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Dying Matters in Manchester
Manchester plays host to some world-leading events for clinicians focused on death and end-of-life care, but conversations about dying must not only be limited to professionals.
Dying Matters Week 2019 takes place nationally in May, with the theme ‘are we ready?’ and aims to get everyone engaged in considering practical and emotional preparations for death.
This year specific topics are allocated to each day. They are: funeral costs (Monday), memorialisation (Tuesday), grieving for a pet (Wednesday), support for those estranged from or who have no family (Thursday) and diversity and inclusion at the end of life (Friday)
Some of the themes are particularly poignant in Manchester, such as funeral costs. A recent report in The Big Issue highlighted Manchester as one of the cities where funeral poverty is an issue and there are significant levels of ‘pauper’ funerals paid for by local authorities.
Funeral comparison website Beyond has also highlighted Manchester as a place where the differential can be particularly great between costs of funerals organised using an independent funeral director and those organised using one of the major chains. According to analysis of figures the firm holds, the difference can be up to 73% in Manchester, with the average cost of a funeral through an independent funeral director being £2,844 in 2018 compared to £4,930 through a chain.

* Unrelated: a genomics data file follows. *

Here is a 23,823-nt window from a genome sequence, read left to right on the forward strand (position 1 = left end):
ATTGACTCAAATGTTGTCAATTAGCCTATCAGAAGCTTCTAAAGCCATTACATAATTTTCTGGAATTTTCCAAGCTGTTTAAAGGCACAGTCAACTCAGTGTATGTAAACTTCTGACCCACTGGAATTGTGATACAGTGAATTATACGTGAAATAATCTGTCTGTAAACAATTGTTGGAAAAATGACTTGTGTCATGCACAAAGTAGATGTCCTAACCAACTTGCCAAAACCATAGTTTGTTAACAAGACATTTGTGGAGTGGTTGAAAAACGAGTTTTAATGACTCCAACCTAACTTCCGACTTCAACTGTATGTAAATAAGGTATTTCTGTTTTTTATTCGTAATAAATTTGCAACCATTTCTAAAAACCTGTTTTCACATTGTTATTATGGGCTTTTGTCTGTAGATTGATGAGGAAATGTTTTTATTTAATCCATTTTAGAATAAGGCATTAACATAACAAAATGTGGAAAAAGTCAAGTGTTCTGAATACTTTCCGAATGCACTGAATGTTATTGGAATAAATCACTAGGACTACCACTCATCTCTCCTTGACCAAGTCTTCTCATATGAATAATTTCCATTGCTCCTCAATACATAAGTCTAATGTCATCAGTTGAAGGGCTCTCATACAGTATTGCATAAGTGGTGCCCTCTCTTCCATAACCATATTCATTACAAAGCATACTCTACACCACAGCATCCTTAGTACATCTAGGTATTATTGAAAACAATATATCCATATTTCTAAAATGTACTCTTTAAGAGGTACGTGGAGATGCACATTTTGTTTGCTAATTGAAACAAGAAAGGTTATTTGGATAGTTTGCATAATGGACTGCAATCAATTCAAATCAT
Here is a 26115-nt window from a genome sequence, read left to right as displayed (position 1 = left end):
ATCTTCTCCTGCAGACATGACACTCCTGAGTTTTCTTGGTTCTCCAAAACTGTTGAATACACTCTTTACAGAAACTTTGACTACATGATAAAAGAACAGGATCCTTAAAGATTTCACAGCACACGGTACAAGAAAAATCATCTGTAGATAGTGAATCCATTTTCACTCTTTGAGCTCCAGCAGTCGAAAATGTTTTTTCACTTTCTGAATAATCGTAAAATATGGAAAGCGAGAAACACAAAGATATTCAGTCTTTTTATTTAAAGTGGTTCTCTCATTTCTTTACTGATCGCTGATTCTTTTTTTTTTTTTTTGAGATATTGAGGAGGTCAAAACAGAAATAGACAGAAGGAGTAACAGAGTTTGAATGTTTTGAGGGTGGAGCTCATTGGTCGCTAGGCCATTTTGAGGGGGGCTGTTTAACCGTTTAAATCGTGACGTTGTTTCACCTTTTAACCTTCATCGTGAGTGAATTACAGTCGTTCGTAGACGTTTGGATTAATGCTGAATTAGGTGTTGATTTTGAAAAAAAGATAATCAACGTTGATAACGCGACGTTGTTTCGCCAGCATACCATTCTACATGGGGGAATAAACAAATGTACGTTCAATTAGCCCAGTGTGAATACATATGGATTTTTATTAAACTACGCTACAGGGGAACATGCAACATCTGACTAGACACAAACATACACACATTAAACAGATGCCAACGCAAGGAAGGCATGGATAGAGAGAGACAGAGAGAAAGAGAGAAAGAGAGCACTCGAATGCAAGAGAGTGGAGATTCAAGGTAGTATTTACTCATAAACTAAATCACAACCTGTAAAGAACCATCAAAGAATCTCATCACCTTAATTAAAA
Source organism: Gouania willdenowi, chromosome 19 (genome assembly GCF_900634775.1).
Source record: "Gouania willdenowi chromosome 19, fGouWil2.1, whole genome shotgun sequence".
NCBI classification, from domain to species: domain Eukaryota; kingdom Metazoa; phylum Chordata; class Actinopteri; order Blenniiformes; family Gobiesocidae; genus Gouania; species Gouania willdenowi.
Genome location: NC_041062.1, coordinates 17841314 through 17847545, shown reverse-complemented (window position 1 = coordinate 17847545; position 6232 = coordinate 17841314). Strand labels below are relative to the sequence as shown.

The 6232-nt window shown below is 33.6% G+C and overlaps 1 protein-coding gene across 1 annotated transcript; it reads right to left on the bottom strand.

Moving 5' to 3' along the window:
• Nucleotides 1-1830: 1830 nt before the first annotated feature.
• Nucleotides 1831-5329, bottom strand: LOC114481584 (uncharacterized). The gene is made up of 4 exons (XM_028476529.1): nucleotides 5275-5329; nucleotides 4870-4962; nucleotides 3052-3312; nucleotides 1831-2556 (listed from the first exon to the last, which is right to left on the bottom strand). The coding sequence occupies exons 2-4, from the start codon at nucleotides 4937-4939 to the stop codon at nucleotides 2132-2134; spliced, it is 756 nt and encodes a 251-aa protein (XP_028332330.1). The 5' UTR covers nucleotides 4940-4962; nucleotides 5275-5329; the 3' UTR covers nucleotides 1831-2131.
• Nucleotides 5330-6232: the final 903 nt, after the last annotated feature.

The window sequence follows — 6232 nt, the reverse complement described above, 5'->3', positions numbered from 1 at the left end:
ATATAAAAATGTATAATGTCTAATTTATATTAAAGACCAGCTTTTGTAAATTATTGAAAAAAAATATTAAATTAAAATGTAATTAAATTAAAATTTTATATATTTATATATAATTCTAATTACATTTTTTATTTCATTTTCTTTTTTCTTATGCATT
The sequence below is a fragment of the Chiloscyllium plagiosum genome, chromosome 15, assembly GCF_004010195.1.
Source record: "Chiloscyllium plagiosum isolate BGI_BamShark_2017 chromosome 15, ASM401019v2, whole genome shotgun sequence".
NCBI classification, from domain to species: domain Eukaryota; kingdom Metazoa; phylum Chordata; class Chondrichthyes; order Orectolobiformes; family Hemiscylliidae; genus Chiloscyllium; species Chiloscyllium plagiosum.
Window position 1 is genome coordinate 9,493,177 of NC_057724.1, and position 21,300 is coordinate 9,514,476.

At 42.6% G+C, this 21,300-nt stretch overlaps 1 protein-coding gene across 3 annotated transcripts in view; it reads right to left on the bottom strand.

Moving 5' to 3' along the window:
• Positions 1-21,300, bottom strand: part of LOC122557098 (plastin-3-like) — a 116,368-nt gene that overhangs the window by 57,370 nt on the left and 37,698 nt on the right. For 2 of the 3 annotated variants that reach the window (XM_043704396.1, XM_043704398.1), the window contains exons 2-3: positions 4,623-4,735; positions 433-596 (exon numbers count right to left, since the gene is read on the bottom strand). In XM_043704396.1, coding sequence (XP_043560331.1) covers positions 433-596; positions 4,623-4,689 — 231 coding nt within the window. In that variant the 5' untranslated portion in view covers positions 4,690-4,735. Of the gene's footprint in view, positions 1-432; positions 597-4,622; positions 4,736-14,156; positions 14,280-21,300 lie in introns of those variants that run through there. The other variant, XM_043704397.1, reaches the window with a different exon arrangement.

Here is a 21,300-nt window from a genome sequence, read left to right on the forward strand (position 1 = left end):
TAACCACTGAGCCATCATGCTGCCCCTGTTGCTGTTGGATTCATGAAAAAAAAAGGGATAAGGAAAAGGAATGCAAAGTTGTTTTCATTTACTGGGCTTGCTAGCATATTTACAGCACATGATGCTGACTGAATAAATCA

This year’s Dying Matters leaflet says: “Talking about death won’t make it happen and avoiding these conversations won’t prevent it.
“It’s always an emotional time when someone we care about dies, but it’s made easier if we know that all the plans are in place, they had the care they wanted, the funeral is all set, there’s no dispute about the will. It makes a tough time easier to deal with.”
During the week, which begins on Monday, May 13, the LGBT+ Centre at Sidney Street Cafe will host the Rainbow Death Cafe, creating the chance to talk about death and dying ‘in a relaxed, LGBT friendly community cafe space.’
The event takes place: Thursday, May 16, 5pm to 6.30pm, at Sidney Street Cafe, LGBT+ Centre, 49-51 Sidney Street, Manchester, M1 7HB.
Places are free but must be booked via: eventbrite
There is also a free screening of the film ‘A Fantastic Woman,’ about Marina, a transgender woman, who struggles to be accepted by the family of her older boyfriend who then dies suddenly.
It takes place: Friday, May 17, 6pm to 8pm, at LGBT Foundation, 5 Richmond Street, Manchester, M1 3HF.
Places are free but must be booked via eventbrite
In July, Manchester hosts a national conference on effective non-medical prescribing in end of life care. The event is designed for current and aspiring non-medical prescribers.
Then in September, the city is the home for Suicide Bereavement UK’s 8th International Conference - an event to inform and guide professionals who come into contact with those bereaved by suicide.
Further information on planning for death and opening conversations about it can be found via Dying Matters information pages.